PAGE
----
For those who still have hearts to this Rumah Gadang, they will make every effort to make this type of house can still stand up straight to show the existence of their families to the world. If there is no chance for them to do it,, they will try to pay someone else to take care of it and if necessary, perform a total renovation of the grand house to be much firmer, and of course to realize all of that, the major fund for the house has to be taken from the high heritage of the house concerned. But for those who have no longer hearts and have faces like the front walls , they casually and without burden of shame and reluctance to pawn even sell all the high legacy including the grand house in their own greedy desires to hold the high inheritance owned by their families; broken kinship because of this kind of greed. For these people their relatives are money and possessions, the things that will surely be left behind if they close their eyes forever.
     It is very embarrassing if the outcomes of the high heirlooms are used by those who claim to be Minangkabau  people to feed themselves and their families away from their homeland, while they were wasting their grand house in their campong. They are looking any ways for how to make themselves and their descendants as well can posses the heirlooms fully, no longer share with others, in exemplification by going to or paying the court to certifying the property to be their own. They laughed uproariously enjoying the toil of their ancestors, along with their children and grandchildren that they themselves do not ever know anymore with their parents or her grandmother's homeland. In fact, most people like this, the children or their successor generation was never told of their origin is unclear, so do not be surprised if they are  asked what his tribe or his Datuek, they will not be able to answer the question.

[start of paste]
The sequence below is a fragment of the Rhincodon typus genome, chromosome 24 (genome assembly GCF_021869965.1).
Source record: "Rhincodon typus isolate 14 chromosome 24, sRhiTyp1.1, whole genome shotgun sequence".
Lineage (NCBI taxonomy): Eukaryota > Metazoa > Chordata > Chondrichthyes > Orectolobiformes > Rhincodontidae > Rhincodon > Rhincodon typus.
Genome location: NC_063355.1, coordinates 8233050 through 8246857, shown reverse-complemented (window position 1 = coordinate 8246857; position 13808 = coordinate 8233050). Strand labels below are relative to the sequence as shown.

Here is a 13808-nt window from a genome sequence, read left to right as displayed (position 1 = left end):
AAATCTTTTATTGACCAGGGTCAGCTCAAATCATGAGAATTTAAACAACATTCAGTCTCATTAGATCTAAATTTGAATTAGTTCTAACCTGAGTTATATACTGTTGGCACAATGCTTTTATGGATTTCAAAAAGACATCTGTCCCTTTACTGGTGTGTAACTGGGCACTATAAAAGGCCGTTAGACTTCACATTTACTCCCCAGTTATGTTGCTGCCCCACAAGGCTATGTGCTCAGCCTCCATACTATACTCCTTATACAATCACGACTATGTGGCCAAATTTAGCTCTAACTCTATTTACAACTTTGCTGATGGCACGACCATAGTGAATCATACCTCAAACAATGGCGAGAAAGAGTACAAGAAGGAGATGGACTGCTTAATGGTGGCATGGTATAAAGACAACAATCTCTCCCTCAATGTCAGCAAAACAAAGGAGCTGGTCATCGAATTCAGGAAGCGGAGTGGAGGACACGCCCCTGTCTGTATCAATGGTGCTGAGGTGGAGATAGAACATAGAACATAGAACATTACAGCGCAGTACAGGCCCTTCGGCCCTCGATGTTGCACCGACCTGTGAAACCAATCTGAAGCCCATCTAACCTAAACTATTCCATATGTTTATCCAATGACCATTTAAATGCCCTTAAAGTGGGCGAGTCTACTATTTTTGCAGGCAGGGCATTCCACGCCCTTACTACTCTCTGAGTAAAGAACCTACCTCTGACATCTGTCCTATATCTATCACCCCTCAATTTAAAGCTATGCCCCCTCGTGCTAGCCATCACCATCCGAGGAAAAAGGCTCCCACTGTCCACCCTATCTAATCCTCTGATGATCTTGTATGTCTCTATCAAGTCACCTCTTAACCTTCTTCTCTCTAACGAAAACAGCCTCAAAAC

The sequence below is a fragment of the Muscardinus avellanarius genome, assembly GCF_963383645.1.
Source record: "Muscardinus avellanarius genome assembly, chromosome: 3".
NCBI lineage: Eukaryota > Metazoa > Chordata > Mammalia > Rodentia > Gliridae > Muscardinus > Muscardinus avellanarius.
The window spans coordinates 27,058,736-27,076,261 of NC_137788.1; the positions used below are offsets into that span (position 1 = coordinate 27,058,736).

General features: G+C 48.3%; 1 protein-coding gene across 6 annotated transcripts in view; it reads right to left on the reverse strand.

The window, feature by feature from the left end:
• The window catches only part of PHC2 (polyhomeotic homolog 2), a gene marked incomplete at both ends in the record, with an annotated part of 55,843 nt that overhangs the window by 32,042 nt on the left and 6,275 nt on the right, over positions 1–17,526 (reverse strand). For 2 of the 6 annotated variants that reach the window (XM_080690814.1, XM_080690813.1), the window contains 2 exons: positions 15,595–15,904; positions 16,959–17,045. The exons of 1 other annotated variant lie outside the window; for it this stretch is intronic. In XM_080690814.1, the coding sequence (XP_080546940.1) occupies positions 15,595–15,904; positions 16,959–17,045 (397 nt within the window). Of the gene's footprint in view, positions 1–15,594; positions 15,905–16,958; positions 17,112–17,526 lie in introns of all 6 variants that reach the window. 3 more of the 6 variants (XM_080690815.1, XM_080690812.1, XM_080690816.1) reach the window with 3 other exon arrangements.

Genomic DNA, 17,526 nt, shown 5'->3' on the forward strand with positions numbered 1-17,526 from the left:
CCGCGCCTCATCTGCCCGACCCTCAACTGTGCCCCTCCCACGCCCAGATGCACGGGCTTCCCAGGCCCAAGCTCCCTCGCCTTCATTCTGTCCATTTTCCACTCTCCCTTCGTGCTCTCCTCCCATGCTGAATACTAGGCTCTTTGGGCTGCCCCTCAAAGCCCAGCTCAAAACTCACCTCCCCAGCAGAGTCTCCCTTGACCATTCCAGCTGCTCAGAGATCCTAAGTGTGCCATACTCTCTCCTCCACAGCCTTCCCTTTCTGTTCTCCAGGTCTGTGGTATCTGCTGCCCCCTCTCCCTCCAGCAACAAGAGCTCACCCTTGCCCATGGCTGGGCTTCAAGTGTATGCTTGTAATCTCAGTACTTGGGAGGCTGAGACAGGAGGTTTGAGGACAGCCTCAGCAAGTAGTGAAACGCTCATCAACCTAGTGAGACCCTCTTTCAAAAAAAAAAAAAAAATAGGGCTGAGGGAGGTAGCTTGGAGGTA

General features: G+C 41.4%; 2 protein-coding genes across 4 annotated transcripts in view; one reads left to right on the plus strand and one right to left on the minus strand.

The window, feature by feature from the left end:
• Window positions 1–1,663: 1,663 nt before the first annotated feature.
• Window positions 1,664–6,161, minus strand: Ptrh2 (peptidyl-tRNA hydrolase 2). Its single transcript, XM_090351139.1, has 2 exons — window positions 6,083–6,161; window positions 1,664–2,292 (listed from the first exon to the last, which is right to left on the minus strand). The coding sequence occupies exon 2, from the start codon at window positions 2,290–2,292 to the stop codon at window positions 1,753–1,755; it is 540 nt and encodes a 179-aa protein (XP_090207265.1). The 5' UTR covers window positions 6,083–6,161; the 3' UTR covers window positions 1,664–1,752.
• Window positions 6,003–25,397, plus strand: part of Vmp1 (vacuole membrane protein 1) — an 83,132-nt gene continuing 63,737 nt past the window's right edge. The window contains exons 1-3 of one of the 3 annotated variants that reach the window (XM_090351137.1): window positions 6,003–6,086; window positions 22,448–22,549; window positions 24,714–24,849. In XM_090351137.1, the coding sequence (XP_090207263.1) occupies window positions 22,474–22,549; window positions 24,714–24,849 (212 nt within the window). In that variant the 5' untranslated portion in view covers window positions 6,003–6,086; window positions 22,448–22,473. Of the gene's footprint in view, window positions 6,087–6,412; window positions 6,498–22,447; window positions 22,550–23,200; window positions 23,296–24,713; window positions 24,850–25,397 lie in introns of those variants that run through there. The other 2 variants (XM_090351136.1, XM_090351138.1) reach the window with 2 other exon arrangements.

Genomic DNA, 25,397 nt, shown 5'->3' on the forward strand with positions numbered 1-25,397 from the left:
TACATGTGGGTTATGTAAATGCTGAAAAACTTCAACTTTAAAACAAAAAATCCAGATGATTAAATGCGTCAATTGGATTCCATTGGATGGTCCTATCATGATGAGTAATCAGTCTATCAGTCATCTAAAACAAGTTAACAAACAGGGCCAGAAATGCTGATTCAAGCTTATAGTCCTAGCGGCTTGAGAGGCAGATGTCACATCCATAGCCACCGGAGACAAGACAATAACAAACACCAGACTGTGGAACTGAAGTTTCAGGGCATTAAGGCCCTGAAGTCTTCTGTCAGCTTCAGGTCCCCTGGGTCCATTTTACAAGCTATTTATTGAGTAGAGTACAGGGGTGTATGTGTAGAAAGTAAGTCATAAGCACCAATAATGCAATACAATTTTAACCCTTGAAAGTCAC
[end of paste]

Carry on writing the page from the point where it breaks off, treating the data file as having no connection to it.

The polemics about the inheritance of this reason, make a lot of the men of Minagkabau go away from their homeland; leave their village and never come back anymore – any longer, to spend their live in other regions or countries. Many of them feel that they are considered not existed  in their family, viewed only like such security guards; when talking about the rights to the inheritance, it is the space for the women, but if the women are tripped in problems, then the men are presumed to exist , complained and viewed them as great figures..
     Now, we come to the realm of low heritage; property which is inherited by one or both parents or it could be those who have blood relations with the dead in accordance with the rules set up by the book sharing of inheritance for Moslem People (Faraidh book). The most commonly known is that the sons’ portion is two times the quota that should be obtained by the daughters. And if this quota has reached the hands of the respective heirs, of course it will become their property. It's up to them to do anything against their quota, whether to manage it, pawned, sold, or even donated to the people in his willing. In the next hub, I will try to discuss completely in how to share heritage in Islam (Syar’i), Insya Allah.  
     Conflicts usually occur when there are efforts on the part of women's inheritance to buy time-fastening in dividing the estate of this type, with a variety of reasons which made up. This condition is, negative intrigues carried out to increase the height of their family heirlooms.
     In short, if it is found the problems in high heritage, return it to principle function of the heirlooms , and if it is found the problems with low heritage, return to Allah and His Rasulullah by looking back at the chapters of Faraidh book in  Fiqh.
     Hopefully useful ...!
                                                                        Payakumbuh, 21 Safar 1432 - January 26, 2011